For the second part, it will be assumed that $m$ is perpendicular to the radius $QP $ at $P,$ and that line $m$ is **not** tangent to $⊙Q.$ In this case, line $m$ intersects $⊙Q$ at a second point $R.$

Since $m$ is perpendicular to $QP ,$ then $△QPR$ is a right triangle and $QR $ is the hypotenuse. Therefore, $QP$ must be *less than* $QR.$
$QP<QR $
However, both $QP $ and $QR $ are radii of $⊙Q.$ This means that they must have the same length.
$QP=QR $
These two statements contradict each other. Therefore, they **cannot** be both true. The contradiction came from supposing that line $m$ was **not** tangent to $⊙Q.$ Consequently, $m$ is a tangent line to the circle. This completes the second part of the proof.

$m⊥QP $ $⇒$ line $m$ is tangent to $⊙Q$

Having proven both parts completes the proof for the theorem.

Line $m$ is tangent to $⊙Q$ $⇔$ $m⊥QP $

According to the Perpendicular Postulate, there is only one segment from $Q$ that is perpendicular to $m.$ It will be shown, using contradiction, that $QP $ must be this segment.

Suppose that $QP $ is **not** perpendicular to $m.$ It follows then that there exists another segment from $Q$ perpendicular to $m.$ Call this segment $QT .$

Because $QT ⊥m,$ a right angle is created at their intersection. As a result, $QP ,$ which measures $r$ units, is the hypotenuse — and the longest side — in the right triangle $△QTP.$ Therefore, the length of $QT $ is shorter than $QP .$ $QT<QP$ Notice that $QT $ contains a radius of circle $Q.$ Because part of the segment lies outside the circle, the unknown portion can be assigned another variable, $b.$

By the Segment Addition Postulate, $QT=r+b.$ The relationship between $QT$ and $QP$ can be written as an inequality.
$QT<QP⇔r+b<r.$
By subtracting $r$ on both sides, the inequality states that $b<0.$ Since a length cannot be less than $0,$ the assumption that $QP$ is not perpendicular to $m$ must be false. Therfore, $QP$ is perpendicular to the tangent $m.$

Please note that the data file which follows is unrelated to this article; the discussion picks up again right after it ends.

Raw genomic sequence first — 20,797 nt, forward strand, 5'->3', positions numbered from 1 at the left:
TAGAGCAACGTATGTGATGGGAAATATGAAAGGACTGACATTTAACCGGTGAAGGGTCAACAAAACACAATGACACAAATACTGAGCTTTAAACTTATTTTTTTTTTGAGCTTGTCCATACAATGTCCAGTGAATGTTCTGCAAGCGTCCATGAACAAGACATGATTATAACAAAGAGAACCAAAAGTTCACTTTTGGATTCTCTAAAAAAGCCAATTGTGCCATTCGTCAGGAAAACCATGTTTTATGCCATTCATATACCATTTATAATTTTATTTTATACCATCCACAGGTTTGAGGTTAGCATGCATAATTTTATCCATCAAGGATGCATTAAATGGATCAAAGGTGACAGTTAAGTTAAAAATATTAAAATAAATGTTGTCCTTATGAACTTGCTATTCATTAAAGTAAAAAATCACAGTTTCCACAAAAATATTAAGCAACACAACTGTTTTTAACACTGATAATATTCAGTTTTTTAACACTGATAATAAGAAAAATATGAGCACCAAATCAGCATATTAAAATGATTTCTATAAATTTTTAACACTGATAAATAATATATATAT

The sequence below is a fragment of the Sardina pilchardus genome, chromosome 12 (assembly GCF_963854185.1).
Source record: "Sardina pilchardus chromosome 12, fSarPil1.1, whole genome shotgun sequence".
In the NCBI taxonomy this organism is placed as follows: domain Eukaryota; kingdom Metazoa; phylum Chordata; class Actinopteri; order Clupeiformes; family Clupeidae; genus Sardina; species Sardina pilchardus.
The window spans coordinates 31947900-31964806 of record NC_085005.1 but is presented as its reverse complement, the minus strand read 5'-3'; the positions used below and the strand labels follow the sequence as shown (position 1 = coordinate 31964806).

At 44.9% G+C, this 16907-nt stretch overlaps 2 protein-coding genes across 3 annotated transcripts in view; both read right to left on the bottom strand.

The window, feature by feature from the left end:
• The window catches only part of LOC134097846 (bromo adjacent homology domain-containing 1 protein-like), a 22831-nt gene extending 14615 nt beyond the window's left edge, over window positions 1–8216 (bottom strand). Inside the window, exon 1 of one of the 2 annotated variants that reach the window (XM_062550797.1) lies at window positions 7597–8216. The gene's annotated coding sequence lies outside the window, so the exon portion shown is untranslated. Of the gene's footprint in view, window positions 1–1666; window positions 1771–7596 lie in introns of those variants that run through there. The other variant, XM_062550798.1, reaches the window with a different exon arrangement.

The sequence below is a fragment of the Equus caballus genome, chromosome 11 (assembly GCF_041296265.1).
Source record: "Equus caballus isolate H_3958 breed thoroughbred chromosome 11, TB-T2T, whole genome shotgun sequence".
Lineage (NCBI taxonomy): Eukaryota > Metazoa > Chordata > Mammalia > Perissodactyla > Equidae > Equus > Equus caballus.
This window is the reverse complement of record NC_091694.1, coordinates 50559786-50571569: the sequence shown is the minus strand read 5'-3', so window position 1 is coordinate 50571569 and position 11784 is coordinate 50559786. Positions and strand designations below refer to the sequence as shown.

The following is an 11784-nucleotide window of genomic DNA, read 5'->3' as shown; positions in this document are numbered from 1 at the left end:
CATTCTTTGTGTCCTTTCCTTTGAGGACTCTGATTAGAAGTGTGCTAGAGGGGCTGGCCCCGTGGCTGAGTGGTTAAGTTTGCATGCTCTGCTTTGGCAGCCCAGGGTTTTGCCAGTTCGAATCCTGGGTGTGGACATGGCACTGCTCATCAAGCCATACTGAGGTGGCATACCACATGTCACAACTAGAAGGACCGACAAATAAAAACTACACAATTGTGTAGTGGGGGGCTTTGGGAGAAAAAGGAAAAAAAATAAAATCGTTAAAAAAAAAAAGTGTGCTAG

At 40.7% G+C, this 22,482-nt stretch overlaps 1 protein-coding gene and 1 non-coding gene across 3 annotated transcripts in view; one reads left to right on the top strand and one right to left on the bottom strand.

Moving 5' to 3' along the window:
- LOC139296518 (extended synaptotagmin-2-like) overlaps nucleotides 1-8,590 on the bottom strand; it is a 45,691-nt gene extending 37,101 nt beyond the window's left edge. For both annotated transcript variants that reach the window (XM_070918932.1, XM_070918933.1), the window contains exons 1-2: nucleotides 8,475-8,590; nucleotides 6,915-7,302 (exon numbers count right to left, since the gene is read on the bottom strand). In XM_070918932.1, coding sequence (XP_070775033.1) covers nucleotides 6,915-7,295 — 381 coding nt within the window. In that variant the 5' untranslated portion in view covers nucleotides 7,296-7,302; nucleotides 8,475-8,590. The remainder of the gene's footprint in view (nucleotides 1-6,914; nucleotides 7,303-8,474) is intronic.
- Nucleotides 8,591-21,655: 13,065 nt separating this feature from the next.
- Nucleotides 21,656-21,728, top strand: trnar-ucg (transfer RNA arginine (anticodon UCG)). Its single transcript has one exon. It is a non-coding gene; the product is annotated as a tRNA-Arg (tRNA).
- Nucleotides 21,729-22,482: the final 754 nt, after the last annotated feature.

This can be summarized in the following two-column proof.

Statement | Reason |

$QP⊥ m$ | Given |

Draw line segment $QT$ | Construction of triangle |

$QT⊥m$ | Right triangle |

$QP=r$ | Express triangle's hypotenuse |

$QT=r+b$ | Express leg of triangle |

$QT<QP$ | Hypotenuse longer than leg |

$b≮0$ | Length must be positive |

$QP⊥m$ | Proof by contradiction |

All circles are similar.

In the diagram above, circle $B∼$ circle $A.$ This can be proven using similarity transformations.

Two figures are similar if there exists a similarity transformation that maps one onto the other. Consider circles $A$ and $B$ as shown.

Circle $A$ can be mapped onto circle $B$ through a composite transformation. First, it can be translated left and down so that the midpoints overlap. Then the size of circle $A$ can be enlarged through a dilation.

Similarity transformation

To determine the scale factor, $k,$ of the dilation, divide the radius of $A_{′}$ with the radius of $B.$
$k=r_{B}r_{A_{′}} .$
Tha radius of $A_{′}$ is then multiplied with the scale factor, which maps $A_{′}$ to $B.$ Thus, because a similarity transformation exists that maps circle $A$ onto circle $B,$ $A∼B.$ Therefore, all circles are similar.

This can be summarized in the following flowchart proof.